John A. Hoornbeek. Water Pollution Policies and the American States: Runaway Bureaucracies or Congressional Control? Albany: State University of New York Press, 2011. 320 pp. $85.00 (cloth), ISBN 978-1-4384-3541-1.
Reviewed by Bill Sharpsteen
Published on H-Environment (May, 2013)
Commissioned by David T. Benac
Cleaning Up the Nation’s Waters One Law At A Time
When Congress passed the 1972 Clean Water Act (CWA), it included two deadlines: that all U.S. waters would be fishable and swimmable by 1983 and that all wastewater discharges would be eliminated by 1985. Given how dismally polluted the nation’s rivers, lakes, and oceans were at the time, the politicians had promised far more than those carrying out the law were able to accomplish. And, while water pollution is far less a problem than it was forty years ago, those two goals have yet to be met.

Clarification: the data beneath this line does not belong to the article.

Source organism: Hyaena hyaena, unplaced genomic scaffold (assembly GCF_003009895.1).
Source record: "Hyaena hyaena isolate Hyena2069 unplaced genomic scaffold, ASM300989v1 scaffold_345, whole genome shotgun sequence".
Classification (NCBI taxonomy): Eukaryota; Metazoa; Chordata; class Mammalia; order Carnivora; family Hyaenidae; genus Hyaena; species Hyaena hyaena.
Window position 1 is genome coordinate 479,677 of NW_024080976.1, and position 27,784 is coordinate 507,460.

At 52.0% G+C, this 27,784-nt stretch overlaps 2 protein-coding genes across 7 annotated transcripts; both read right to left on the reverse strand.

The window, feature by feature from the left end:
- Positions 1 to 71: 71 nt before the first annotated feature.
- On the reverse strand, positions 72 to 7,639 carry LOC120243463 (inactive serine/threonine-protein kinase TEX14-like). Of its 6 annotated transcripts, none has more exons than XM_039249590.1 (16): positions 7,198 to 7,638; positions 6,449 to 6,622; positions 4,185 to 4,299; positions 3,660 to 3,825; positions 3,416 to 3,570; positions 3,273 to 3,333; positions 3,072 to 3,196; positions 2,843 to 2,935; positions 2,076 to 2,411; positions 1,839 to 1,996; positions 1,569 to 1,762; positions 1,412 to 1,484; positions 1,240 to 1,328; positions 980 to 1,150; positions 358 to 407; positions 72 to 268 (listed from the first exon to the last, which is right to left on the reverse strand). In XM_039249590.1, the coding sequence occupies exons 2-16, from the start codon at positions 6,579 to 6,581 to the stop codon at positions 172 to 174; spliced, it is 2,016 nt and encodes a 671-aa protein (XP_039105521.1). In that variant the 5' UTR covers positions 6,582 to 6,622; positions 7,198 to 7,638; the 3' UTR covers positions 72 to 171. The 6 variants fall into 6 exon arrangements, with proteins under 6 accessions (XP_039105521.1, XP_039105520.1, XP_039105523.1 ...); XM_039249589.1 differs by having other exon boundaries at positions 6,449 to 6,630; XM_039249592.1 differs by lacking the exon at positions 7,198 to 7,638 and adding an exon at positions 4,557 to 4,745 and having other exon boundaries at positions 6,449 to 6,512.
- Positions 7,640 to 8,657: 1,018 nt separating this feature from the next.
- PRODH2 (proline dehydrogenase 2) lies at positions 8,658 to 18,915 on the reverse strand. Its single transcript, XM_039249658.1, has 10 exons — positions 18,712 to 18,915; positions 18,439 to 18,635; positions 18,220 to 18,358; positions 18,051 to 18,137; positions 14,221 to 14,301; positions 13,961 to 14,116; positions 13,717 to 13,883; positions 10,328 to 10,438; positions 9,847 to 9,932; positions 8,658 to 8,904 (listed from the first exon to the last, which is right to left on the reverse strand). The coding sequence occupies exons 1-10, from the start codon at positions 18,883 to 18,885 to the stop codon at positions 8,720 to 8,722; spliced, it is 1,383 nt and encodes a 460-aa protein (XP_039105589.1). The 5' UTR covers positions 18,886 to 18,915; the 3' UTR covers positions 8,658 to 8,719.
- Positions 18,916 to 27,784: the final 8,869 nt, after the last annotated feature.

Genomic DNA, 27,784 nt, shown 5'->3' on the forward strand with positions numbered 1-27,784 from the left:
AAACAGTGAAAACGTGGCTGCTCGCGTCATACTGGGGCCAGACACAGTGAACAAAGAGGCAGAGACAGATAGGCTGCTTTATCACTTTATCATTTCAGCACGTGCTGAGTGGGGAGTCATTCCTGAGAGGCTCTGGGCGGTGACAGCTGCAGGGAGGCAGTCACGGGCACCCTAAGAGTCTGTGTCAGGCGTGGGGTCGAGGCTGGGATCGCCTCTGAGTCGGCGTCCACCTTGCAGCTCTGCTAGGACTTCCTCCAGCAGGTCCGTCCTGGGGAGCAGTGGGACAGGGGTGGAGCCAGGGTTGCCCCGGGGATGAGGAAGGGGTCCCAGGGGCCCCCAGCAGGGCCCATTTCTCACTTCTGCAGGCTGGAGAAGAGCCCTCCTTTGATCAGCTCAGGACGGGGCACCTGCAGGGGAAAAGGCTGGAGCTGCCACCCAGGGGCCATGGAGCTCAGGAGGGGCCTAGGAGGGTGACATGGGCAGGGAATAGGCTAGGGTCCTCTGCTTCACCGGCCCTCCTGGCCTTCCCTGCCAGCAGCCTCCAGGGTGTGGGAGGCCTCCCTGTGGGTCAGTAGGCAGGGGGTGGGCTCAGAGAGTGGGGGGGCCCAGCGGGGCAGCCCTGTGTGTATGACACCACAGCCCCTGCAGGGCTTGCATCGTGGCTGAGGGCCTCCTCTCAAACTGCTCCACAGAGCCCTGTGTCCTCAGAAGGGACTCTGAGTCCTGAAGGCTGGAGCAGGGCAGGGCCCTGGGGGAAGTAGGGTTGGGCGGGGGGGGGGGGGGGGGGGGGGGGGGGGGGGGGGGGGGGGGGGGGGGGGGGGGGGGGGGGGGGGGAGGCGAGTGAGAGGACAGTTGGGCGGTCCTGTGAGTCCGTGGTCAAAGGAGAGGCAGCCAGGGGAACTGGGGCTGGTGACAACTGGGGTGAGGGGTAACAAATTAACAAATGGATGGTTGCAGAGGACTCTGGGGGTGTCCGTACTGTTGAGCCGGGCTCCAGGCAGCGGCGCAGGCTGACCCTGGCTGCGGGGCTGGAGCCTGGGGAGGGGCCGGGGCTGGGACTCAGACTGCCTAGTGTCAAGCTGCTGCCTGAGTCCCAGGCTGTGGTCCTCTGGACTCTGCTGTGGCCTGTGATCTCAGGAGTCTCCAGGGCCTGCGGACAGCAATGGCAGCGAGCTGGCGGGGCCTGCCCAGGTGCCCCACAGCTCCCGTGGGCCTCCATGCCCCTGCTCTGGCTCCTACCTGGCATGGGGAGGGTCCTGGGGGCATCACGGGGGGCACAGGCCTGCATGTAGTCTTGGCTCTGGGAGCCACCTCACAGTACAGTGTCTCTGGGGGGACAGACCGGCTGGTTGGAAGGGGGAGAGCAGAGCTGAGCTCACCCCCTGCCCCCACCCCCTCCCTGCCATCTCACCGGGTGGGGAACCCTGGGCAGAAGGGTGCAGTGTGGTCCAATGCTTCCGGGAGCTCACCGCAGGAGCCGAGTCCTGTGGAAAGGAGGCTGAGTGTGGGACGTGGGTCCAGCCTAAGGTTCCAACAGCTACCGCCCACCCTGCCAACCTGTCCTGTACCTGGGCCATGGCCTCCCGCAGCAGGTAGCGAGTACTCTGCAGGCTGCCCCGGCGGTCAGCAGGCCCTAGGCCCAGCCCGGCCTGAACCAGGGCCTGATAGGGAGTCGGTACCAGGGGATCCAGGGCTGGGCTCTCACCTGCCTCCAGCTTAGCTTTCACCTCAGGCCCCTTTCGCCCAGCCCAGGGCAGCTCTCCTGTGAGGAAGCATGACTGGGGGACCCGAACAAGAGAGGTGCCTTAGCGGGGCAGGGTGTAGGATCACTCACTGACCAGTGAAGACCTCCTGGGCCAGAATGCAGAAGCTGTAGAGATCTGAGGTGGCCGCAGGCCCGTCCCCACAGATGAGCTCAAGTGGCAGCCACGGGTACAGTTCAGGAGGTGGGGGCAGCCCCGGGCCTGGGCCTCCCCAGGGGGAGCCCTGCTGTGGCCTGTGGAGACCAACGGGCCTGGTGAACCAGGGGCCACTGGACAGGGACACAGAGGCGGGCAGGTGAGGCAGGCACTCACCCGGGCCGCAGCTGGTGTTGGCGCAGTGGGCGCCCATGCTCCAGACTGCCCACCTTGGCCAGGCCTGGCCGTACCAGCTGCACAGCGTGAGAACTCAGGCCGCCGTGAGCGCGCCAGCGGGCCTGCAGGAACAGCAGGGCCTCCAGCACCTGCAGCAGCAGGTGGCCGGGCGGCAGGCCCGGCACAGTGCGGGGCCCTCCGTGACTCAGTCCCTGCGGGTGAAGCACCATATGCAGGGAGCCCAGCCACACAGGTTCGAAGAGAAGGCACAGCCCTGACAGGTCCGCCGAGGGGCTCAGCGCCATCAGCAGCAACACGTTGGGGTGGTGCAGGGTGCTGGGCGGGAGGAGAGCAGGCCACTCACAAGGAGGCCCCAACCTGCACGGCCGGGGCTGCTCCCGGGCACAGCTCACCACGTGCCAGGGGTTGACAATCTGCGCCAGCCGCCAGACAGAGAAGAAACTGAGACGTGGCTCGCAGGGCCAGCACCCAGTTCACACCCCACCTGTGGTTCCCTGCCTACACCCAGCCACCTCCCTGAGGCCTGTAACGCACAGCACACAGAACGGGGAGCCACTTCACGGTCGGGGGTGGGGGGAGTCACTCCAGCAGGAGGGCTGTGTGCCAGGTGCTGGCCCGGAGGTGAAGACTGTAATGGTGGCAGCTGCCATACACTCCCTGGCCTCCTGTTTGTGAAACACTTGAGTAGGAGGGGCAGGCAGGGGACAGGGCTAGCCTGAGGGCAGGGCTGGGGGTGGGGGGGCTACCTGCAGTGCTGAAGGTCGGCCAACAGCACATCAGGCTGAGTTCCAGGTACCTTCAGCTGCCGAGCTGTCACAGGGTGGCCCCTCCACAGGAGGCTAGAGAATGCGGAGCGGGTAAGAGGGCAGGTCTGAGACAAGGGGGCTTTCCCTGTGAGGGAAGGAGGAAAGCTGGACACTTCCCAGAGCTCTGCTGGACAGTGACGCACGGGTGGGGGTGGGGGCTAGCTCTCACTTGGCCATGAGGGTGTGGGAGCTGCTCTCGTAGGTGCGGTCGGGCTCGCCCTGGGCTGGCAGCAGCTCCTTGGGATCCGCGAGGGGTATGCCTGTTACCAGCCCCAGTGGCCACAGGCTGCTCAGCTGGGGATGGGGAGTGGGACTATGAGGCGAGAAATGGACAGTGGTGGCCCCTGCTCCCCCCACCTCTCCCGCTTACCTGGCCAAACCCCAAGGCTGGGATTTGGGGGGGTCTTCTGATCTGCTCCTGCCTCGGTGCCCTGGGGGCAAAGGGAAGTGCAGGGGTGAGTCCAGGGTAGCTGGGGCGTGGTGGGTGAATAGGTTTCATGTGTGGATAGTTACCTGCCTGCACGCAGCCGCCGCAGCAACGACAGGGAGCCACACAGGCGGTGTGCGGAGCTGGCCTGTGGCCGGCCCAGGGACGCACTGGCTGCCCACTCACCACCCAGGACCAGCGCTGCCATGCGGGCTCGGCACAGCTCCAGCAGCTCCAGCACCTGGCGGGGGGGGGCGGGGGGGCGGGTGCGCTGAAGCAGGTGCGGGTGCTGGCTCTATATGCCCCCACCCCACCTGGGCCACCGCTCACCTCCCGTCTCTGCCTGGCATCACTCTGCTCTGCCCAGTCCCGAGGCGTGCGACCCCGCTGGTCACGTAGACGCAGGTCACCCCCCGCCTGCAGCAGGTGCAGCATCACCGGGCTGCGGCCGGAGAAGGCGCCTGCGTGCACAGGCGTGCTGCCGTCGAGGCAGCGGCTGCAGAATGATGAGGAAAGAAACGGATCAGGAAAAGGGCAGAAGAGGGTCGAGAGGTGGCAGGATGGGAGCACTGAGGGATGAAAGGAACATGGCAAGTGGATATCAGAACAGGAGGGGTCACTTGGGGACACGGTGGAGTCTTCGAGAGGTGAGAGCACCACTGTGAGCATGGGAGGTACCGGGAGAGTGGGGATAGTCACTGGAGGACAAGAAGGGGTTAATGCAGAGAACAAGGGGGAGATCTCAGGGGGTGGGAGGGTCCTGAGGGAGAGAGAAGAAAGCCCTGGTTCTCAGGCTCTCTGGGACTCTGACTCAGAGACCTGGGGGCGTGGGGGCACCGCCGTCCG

So what happened? Having written about one extreme case--massive pollution in California’s Santa Monica Bay which came from two huge sewage treatment plants disgorging into the bay hundreds of millions of gallons of partially treated wastewater every day for decades--I thought I knew the answer: The City of Los Angeles, which ran one of the treatment plants, didn’t want to spend the money on rebuilding its aging facility to CWA standards. Even when the Feds threatened the city with lawsuits to make it comply, Los Angeles delayed action. The city’s engineers argued that by dumping in the ocean, “dilution was the solution to pollution.” One influential individual even claimed that the fish were dining on the sewage. If not for protests started by a local school teacher in 1985, this spurning of the CWA would have continued perhaps for years, but instead the city was forced to build a multi-billion-dollar facility and long after Congress’s original deadline, Santa Monica Bay is now cleaner than it was. The wastewater goes through two treatment processes as mandated by law, and, depending on who you talk to, the bay is indeed fishable and swimmable.
In other words, Congress may have thought it had given local entities known as dischargers a short leash, but in fact dischargers throughout the country found ways to drag their feet.